- ‘Sweden: The One Chart That Matters‘ – Good piece by Tyler Durden in Zero Hedge. The chart in question is the one showing the number of people dying from COVID-19 in Sweden has fallen to almost zero
- ‘Woke warriors threaten our sense of identity‘ – Trevor Philips on the money as usual in the Times
- ‘Patrols set up to prevent wild camping as police crack down on “illegal” staycations‘ – Just when you thought the authorities couldn’t get even more draconian, families camping in the wild are being arrested by the police
- ‘Google to Keep Employees Home Until Summer 2021 Amid Coronavirus Pandemic‘ – But of course
- ‘McDonald’s revenue falls 30%‘ – Only 30%?
Three today: “Everybody’s Got Something to Hide Except Me and My Monkey” by the Beatles, “Let’s Not Go Shopping” by Robbie Williams and “House Arrest” by Gorgon City x SOFI TUKKER.
A couple of months ago, Lockdown Sceptics launched a searchable directory of open businesses across the UK. The idea is to celebrate those retail and hospitality businesses that have re-opened, as well as help people find out what has opened in their area. But we need your help to build it, so we’ve created a form you can fill out to tell us about those businesses that have opened near you.
Now that non-essential shops have re-opened – or most of them, anyway – we’re now focusing on pubs, bars, clubs and restaurants, as well as other social venues. As of July 4th, many of them have re-opened too, but not all. Please visit the page and let us know about those brave folk who are doing their bit to get our country back on its feet – particularly if they’re not insisting on face masks! Don’t worry if your entries don’t show up immediately – we need to approve them once you’ve entered the data.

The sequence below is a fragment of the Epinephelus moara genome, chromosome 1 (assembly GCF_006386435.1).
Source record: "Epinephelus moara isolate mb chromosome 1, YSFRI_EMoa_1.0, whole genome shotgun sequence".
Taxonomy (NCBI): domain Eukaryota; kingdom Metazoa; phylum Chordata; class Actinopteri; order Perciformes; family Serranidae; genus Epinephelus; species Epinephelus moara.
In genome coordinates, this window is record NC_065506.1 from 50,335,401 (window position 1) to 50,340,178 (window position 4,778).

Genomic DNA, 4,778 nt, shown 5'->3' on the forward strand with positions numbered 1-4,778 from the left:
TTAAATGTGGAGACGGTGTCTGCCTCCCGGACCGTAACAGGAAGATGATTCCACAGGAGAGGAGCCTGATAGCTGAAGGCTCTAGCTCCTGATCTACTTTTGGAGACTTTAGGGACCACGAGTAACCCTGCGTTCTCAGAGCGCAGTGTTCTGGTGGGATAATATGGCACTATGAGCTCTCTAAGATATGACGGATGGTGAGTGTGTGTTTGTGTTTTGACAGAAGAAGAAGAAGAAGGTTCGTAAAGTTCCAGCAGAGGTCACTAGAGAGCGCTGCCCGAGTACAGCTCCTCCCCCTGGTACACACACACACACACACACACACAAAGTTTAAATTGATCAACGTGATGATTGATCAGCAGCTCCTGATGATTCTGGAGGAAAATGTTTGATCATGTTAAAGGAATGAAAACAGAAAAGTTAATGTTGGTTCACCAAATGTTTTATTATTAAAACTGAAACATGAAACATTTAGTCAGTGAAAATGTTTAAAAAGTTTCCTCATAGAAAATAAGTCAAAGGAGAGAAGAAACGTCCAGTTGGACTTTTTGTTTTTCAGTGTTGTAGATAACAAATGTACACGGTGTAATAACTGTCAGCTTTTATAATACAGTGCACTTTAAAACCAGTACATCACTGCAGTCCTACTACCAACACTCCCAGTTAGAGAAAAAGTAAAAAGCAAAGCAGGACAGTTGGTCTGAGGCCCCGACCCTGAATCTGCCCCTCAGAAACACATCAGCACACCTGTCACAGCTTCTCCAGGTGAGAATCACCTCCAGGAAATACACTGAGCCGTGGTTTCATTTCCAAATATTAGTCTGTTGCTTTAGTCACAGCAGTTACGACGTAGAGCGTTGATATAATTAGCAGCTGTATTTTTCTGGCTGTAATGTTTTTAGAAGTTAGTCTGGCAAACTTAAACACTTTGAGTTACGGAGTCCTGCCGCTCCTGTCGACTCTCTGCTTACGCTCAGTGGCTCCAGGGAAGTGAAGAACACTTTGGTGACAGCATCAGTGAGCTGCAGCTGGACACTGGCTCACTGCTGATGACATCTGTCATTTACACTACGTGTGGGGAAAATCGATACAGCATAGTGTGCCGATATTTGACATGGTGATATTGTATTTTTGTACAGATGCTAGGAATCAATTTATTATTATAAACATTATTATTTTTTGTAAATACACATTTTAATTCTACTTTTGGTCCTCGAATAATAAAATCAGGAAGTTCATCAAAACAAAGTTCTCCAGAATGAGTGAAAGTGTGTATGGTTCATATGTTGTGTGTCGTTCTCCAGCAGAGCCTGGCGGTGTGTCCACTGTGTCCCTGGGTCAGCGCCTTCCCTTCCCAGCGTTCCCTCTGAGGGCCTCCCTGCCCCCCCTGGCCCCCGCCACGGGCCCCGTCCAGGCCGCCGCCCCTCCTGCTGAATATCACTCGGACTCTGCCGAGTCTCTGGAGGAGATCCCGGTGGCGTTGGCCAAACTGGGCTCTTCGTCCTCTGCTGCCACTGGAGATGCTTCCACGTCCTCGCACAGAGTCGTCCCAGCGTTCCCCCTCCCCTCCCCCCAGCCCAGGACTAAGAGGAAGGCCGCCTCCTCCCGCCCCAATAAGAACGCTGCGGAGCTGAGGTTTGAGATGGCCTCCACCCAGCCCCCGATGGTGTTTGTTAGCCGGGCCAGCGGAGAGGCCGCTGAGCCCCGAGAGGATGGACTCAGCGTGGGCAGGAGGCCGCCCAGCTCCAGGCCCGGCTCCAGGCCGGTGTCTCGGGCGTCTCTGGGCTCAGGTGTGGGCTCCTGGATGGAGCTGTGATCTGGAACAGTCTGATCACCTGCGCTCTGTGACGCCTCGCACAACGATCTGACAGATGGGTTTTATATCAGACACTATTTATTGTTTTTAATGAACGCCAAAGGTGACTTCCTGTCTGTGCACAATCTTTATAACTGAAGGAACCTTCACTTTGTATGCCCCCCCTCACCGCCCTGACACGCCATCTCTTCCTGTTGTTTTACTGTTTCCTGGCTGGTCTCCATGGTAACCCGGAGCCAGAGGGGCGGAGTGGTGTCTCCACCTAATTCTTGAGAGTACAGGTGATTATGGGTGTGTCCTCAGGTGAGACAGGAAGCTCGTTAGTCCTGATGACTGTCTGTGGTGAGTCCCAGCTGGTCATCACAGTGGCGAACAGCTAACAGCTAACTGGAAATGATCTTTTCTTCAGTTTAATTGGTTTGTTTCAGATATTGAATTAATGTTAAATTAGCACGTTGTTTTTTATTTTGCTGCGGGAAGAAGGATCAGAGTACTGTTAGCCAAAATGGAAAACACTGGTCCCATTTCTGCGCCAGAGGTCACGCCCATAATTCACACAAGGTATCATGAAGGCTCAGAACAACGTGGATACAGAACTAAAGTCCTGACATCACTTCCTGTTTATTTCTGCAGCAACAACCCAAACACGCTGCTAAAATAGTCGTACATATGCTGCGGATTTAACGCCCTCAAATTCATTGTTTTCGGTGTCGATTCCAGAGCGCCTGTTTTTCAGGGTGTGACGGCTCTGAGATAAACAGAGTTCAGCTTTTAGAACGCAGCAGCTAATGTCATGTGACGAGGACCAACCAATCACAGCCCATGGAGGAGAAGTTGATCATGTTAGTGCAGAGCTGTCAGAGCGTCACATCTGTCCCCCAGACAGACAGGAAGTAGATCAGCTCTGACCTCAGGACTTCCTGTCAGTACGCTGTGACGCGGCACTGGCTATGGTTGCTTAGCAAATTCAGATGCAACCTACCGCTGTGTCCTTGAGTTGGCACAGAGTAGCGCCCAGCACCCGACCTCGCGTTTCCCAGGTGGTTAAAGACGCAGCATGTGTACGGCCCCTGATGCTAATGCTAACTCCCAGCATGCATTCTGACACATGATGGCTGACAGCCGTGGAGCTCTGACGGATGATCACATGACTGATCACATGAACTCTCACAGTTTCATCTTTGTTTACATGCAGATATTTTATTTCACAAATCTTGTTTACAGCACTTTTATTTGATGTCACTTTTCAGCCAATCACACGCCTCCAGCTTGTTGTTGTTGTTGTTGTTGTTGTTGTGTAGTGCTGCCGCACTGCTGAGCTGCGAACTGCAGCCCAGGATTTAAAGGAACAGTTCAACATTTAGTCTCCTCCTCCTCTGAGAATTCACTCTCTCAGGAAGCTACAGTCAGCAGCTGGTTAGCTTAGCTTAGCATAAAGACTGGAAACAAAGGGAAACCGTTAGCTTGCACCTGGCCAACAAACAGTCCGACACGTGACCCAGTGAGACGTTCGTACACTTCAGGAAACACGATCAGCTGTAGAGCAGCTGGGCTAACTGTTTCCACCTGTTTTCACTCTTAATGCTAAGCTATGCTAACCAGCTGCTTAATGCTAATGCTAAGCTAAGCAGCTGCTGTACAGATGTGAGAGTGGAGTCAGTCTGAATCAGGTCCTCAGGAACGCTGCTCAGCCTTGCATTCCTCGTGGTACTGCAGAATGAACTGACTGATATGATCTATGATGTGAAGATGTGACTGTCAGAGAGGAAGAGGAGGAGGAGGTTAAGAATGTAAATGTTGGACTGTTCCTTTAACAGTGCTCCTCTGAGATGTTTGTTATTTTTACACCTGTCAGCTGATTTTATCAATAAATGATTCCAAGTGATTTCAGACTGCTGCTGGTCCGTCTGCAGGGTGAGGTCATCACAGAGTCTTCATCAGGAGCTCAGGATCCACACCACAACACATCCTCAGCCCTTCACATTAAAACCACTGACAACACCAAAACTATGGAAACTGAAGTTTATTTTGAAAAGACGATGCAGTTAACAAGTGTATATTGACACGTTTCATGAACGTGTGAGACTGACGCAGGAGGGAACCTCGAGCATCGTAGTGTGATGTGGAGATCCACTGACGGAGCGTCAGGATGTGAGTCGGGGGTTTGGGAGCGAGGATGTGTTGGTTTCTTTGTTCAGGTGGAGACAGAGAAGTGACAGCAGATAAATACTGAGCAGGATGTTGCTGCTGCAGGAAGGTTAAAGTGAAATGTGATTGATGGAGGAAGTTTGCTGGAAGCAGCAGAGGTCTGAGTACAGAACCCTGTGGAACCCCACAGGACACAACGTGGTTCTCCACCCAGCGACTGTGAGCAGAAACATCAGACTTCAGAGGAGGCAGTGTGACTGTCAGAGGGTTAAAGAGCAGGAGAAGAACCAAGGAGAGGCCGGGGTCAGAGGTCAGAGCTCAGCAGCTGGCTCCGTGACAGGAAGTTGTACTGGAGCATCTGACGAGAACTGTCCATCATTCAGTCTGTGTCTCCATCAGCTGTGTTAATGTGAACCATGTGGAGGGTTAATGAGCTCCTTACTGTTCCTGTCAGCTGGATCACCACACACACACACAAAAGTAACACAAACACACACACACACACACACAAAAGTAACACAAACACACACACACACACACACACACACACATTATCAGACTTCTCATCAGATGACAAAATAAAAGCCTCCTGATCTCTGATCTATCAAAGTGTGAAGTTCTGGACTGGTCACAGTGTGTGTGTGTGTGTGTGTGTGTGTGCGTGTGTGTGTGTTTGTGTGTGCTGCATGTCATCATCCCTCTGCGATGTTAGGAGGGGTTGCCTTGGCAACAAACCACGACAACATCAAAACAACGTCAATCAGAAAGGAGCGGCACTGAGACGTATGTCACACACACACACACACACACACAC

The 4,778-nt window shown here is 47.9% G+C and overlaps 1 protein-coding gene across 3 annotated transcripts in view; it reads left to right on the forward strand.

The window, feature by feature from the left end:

I enjoy reading all your comments and I’m glad I’ve created a “safe space” for lockdown sceptics to share their frustrations and keep each other’s spirits up. But please don’t copy and paste whole articles from papers that are behind paywalls in the comments. I work for some of those papers and if they don’t charge for premium content they won’t survive.
We created some Lockdown Sceptics Forums, but they became a magnet for spam (apologies for mixed metaphor) so we’ve temporarily closed them. However, we can open them again if some readers volunteer to be moderators. If you’d like to do this, please email Ian Rons, the Lockdown Sceptics webmaster, here – and thanks to those who’ve already volunteered. We’ll be re-opening the Forums soon.
I thought I’d create a new permanent slot down here for people who want to buy (or make) a “Mask Exempt” lanyard. The one featured above is available for free here and has the advantage of not explicitly claiming you have a disability. But if you have no qualms about that (or you are disabled), you can buy a lanyard from Amazon saying you do have a disability/medical exemption here. The Government has instructions on how to download an official “Mask Exempt” notice to put on your phone here. And you can get a “Hidden Disability” tag from eBay here.
Although bear in mind that some mask Nazis are so deranged they may just go completely nuts if they see you not wearing one in public. In San Diego, a man having a picnic with his wife in a public park was maced by a woman for not covering his face.
Meanwhile, here’s Peter Hitchens railing against face masks on Mike Graham’s TalkRadio show yesterday.
And you can sign the petition on the UK Government’s petitions website to end mandatory face nappies in shops here.
Thanks as always to those of you who made a donation recently to pay for the upkeep of this site. If you feel like donating, however small the sum, please click here. And if you want to flag up any stories or links I should include in future updates, email me here.
In the latest episode of London Calling, James Delingpole and I talk about being part of the anti-mask rebel alliance, why Covid rule enforcement appeals to aggressive conformists and the unconvincing rhetoric of Sasha, the Oxford BLM rabble rouser. If you enjoy the podcast, please do subscribe.